Continuing his foreign tour into Turkey, President Barack Obama told Turkish lawmakers Monday that he stood behind their bid to join the European Union.
The president also stressed that the U.S. remains a friend to the Muslim world, even as the country fights Islamic terrorism.
Obama, speaking before Turkey's parliament, unequivocally repeated that the U.S. strongly supports Turkey's attempt to join the European Union.
We speak not as members of the EU, but as close friends of both Turkey and Europe, the president said, adding that Turkey is bound to Europe by more than the bridges over the Bosphorous.
The president also used the opportunity to affirm America's friendship with Muslim countries, highlighting his own connection to Islam.
So let me say this as clearly as I can: The United States is not, and will never be, at war with Islam, Obama said.
The United States has been enriched by Muslim Americans, he added. Many other Americans have Muslims in their families or have lived in a Muslim-majority country -- I know, because I am one of them.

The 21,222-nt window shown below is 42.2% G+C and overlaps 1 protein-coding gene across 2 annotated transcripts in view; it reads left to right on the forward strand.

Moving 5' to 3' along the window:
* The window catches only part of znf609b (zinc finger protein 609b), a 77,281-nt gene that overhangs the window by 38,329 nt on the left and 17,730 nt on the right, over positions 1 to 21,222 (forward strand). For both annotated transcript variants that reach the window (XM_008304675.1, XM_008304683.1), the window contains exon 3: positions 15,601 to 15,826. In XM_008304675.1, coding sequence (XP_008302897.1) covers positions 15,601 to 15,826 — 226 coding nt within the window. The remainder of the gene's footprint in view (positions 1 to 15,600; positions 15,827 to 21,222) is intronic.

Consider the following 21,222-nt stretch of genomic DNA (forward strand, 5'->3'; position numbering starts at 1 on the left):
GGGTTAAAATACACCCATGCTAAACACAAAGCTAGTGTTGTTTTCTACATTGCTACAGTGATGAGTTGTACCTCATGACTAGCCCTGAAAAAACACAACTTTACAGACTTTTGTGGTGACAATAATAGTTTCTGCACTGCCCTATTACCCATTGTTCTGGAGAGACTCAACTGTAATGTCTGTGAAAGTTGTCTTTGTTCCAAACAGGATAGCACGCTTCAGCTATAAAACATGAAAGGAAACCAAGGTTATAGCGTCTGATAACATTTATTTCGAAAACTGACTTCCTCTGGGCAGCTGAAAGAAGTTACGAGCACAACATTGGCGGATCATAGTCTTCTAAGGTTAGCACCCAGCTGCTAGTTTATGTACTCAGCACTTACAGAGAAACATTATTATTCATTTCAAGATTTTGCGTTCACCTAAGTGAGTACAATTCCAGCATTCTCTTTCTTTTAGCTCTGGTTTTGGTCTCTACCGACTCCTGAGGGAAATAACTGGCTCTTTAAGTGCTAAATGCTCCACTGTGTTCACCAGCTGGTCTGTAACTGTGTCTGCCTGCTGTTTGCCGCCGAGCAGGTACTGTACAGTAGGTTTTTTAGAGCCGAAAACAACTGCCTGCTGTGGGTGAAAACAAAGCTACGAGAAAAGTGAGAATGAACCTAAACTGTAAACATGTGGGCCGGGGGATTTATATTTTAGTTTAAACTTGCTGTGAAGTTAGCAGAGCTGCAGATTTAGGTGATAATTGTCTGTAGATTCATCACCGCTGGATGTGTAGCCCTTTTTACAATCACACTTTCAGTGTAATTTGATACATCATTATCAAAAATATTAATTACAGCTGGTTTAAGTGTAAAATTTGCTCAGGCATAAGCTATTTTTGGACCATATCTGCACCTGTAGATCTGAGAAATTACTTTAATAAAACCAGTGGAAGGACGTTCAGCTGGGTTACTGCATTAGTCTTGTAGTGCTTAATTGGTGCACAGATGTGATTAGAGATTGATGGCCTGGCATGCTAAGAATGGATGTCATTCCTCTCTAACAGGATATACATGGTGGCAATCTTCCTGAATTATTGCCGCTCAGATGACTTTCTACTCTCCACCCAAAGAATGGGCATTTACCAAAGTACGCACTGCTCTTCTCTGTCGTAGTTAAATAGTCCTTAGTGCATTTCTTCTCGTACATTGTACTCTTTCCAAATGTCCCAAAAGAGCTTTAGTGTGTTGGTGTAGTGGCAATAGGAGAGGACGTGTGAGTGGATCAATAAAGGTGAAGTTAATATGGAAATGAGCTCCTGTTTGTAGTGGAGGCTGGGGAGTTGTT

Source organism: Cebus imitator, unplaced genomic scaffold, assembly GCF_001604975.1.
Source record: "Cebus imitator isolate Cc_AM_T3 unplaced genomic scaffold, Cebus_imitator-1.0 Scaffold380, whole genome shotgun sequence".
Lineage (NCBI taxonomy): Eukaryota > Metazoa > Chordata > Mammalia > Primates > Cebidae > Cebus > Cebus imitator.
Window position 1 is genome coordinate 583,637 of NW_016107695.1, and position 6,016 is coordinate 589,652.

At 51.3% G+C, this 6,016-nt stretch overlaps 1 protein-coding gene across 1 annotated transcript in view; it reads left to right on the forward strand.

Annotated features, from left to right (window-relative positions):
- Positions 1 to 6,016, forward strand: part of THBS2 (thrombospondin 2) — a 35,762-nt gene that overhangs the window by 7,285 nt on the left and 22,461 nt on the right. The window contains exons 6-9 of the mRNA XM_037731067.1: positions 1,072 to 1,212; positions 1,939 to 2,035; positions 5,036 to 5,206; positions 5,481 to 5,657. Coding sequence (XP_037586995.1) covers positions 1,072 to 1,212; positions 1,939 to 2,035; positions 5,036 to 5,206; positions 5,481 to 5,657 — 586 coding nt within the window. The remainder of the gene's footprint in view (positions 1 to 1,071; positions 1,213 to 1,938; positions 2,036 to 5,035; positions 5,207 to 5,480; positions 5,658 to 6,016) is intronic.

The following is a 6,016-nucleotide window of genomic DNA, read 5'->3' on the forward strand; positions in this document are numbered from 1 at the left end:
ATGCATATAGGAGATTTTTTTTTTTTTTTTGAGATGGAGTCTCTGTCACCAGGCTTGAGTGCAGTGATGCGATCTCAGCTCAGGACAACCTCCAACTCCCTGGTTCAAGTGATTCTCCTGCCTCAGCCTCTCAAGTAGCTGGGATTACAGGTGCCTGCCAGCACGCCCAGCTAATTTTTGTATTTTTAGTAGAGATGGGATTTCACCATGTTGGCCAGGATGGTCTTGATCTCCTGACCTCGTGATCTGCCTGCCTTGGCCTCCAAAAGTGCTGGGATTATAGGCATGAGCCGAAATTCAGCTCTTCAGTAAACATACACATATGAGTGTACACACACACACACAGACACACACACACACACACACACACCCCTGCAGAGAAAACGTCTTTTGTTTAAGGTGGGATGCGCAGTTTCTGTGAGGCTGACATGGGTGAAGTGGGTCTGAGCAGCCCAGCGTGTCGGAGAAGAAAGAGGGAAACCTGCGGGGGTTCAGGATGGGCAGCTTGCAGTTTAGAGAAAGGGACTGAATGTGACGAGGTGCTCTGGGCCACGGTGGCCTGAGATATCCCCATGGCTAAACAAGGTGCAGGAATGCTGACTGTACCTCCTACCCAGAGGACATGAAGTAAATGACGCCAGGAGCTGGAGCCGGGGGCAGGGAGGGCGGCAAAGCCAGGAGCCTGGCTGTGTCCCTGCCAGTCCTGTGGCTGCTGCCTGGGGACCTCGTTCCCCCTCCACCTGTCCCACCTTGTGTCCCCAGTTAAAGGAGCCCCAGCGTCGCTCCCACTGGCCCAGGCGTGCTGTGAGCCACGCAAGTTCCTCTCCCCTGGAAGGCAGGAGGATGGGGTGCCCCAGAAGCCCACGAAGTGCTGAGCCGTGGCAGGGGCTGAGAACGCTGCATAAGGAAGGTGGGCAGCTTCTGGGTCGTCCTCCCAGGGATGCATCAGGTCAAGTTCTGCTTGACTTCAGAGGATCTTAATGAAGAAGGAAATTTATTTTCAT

In last year's presidential election, Obama, who is a Christian, had his religion turned into an issue, with some trying to use his family's connections to Islam as a way to alienate some voters.
But Obama stressed that U.S. did not just see Muslims in terms of the war on terror, saying that the country sought a broader relationship with the Muslim world.
I also want to be clear that America's relationship with the Muslim community, the Muslim world, cannot, and will not, just be based upon opposition to terrorism, he said. We seek broader engagement based on mutual interest and mutual respect.
The trip to Turkey is the latest stop on a tour that took the president through Europe last week. Obama began at a G20 meeting in London, continued into France and Germany for a meeting of NATO and went on to an EU event in Prague, Czech Republic over the weekend.
At the G20 meeting, Obama, along with the other leaders of the world's most powerful economies, pledged continued efforts to get the world out of the current downturn. At the NATO meeting, Obama tried to mend fences after America's unilateral approach to foreign relations under the Bush Administration. And in Prague, the president pledged efforts toward nuclear disarmament during his time in office.
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